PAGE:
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Connecticut Commission on Human Rights and Opportunities Issues Guidance on Sexual Harassment Training and Notice Requirements

As we previously reported, Connecticut has enacted the Time’s Up Act (the “Act”), which expanded existing sexual harassment training and notice requirements on employers. Under the new law, employers with three or more employees must provide two hours of interactive sexual harassment training to all existing employees by October 1, 2020, and to all new employees no later than six months after hire. Employers with fewer than three employees are required to provide such training only to supervisory employees by October 1, 2020; any new supervisory employees must be trained within six months of assuming supervisory duties. In addition, employers must also post a notice regarding “the illegality of sexual harassment and remedies available to victims of harassment” in a prominent and accessible place, and provide employees with a copy of this information by email within three months of hire.

To that end, the Connecticut Commission on Human Rights and Opportunities (“CHRO”) has now published (in both English and Spanish) FAQs, a “Sexual Harassment is Illegal” poster and other written materials regarding sexual harassment. The CHRO has also made available on its website a free online training and education video, which may be used by employers to satisfy their obligations under the law.

Importantly, the FAQs make clear that the Act applies to any employer with at least one employee based in Connecticut, even if the employer is based out of state (provided it also employs at least three employees). For example, the FAQs state that if a Minnesota-based company has ten employees in Minnesota and one employee in Connecticut, that one employee in Connecticut is subject to the training requirements.

Covered employers are required to either utilize the CHRO’s model training materials or establish their own training program that equals or exceeds the minimum standards set forth under the law, including the requirement that the training be interactive. According to the FAQs, training can be done via a recorded video or online (i.e., it need not be live); however, it must be in a format that allows participants to ask questions and receive answers.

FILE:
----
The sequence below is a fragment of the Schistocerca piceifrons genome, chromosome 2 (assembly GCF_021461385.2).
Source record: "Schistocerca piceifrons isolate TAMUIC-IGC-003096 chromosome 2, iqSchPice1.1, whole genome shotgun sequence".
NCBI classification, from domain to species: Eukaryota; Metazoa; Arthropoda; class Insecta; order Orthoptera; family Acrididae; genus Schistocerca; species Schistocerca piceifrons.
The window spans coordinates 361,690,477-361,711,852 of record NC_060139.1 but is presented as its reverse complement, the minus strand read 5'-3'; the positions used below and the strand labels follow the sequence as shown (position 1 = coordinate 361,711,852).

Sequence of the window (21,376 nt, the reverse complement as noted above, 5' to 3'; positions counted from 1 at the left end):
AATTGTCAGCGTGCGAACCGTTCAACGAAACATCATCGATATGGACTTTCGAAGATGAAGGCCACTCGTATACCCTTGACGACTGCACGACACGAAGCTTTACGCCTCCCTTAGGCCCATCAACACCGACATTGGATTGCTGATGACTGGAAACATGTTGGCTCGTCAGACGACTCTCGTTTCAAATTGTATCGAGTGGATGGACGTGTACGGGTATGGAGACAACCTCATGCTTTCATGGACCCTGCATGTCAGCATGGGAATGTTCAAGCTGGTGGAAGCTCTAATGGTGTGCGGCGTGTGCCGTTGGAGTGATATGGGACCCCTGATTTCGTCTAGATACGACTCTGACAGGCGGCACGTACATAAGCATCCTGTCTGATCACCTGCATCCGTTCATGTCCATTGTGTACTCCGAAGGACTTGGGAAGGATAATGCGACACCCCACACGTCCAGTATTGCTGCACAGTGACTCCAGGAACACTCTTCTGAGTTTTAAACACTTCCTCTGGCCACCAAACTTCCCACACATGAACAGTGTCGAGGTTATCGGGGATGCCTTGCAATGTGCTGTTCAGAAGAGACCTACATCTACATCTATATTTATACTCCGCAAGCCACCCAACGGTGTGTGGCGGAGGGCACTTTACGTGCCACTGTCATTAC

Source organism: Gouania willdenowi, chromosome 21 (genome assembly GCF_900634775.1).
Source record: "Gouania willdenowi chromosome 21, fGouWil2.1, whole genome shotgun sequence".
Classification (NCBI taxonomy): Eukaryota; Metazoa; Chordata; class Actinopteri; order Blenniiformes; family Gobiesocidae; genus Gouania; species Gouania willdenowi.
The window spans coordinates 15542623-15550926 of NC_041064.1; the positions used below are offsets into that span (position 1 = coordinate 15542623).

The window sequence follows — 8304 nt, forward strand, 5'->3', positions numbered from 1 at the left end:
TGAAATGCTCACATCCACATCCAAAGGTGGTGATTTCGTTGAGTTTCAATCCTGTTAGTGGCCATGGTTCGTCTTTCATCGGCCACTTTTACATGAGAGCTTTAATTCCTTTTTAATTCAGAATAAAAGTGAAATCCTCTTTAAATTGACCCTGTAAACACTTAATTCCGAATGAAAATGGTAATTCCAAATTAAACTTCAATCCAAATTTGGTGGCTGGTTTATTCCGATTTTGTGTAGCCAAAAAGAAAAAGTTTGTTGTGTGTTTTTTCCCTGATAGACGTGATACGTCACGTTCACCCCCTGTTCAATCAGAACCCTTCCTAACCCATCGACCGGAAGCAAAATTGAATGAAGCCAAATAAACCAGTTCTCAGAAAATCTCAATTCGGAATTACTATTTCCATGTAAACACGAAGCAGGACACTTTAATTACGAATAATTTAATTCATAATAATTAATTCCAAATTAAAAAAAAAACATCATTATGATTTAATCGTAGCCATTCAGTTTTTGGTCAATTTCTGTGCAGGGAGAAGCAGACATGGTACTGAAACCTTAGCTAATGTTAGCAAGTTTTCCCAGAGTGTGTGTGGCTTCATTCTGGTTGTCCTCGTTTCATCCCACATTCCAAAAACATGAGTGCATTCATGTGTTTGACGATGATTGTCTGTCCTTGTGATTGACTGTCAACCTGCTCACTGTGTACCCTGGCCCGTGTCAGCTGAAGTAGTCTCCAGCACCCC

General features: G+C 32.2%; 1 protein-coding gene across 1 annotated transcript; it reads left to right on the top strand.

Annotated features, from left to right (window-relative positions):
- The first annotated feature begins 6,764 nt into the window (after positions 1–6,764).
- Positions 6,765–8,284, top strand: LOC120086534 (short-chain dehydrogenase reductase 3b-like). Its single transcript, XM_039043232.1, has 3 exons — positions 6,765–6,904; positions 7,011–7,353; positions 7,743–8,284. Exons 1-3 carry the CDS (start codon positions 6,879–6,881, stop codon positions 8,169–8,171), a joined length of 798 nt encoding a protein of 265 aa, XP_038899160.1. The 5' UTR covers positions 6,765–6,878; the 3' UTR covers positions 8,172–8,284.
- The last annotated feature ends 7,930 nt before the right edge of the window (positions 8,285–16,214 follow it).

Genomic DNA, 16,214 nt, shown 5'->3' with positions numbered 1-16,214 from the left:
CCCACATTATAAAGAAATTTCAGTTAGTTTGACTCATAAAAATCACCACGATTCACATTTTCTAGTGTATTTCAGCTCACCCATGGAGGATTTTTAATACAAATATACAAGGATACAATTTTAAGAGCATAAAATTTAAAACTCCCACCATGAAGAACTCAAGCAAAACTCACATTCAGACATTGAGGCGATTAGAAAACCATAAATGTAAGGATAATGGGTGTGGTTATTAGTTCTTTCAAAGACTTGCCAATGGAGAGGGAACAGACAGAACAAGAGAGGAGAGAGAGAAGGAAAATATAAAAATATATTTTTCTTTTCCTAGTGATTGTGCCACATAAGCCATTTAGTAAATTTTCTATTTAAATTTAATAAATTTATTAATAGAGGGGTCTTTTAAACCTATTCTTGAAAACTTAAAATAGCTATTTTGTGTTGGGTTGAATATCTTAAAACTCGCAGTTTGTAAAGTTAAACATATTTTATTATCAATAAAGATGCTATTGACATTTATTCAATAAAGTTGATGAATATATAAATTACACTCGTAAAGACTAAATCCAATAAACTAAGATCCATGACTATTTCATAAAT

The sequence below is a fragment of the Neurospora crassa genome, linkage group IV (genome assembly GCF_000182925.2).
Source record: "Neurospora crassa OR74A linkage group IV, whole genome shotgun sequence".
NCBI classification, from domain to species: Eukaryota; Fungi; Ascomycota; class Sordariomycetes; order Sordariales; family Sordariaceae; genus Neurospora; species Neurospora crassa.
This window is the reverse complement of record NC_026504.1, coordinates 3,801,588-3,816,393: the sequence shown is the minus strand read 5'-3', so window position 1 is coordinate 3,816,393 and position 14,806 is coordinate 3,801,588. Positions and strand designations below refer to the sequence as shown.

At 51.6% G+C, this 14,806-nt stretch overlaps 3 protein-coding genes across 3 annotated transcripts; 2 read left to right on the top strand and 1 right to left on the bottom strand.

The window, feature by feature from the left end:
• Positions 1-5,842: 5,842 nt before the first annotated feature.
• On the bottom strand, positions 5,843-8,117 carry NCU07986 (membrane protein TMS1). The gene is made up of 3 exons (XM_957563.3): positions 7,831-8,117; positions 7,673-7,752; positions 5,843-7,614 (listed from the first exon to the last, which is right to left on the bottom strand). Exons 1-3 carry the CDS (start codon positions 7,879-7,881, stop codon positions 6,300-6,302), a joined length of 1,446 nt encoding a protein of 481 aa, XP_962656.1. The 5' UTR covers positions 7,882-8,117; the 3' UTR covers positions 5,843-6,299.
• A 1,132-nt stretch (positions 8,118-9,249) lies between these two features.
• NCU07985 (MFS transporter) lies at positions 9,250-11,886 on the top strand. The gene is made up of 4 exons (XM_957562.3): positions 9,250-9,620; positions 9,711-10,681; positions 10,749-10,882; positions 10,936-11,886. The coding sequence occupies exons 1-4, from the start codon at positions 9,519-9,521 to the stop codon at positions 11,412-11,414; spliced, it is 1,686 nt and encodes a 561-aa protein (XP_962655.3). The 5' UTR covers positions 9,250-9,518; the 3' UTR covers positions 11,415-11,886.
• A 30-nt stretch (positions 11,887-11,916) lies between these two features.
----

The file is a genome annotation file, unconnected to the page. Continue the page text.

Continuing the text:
The CHRO’s online training and education video is broken up into six segments and incorporates several interactive quizzes. Employees will receive a certificate of completion within 24 hours of finishing the training, and while such certificates are not required to prove an employee has completed the training, employers may want to maintain them to internally track compliance with the law. Notably, the video is designed for all employees and does not contain a separate section for supervisors. Moreover, it directs complainants to report concerns to a supervisor or seek assistance from the CHRO directly, and does not provide a mechanism for employers to incorporate their own reporting and investigative process. The video also addresses public accommodations and housing discrimination, such that it may not be appropriate for all employers.

© 2020 Proskauer Rose LLP. National Law Review, Volume IX, Number 312


About this Author

Harris M Mufson, Class/Collective Action Attorney, Proskauer
Senior Counsel

Harris Mufson is a senior associate in the Labor & Employment Law Department and a member of the Employment Litigation & Arbitration and Whistleblowing & Retaliation Groups.

Adept at counseling clients at every turn of the litigation process, Harris represents employers in a variety of industries, including financial services, health care, entertainment, sports and legal, with respect to a wide range of labor and employment law matters. These include compensation disputes, employment discrimination and retaliation, whistleblowing,...

Arielle Kobetz, Proskauer Law Firm, Labor and Employment Attorney

Arielle Kobetz is an associate in the Labor & Employment Law Department. She assists employers in a wide range of areas, including discrimination, wage and hour, and traditional labor.

Prior to joining Proskauer, Arielle served as a law clerk at the New York City Human Resources Administration, Employment Law Unit, where she worked on a variety of employment discrimination and internal employee disciplinary issues.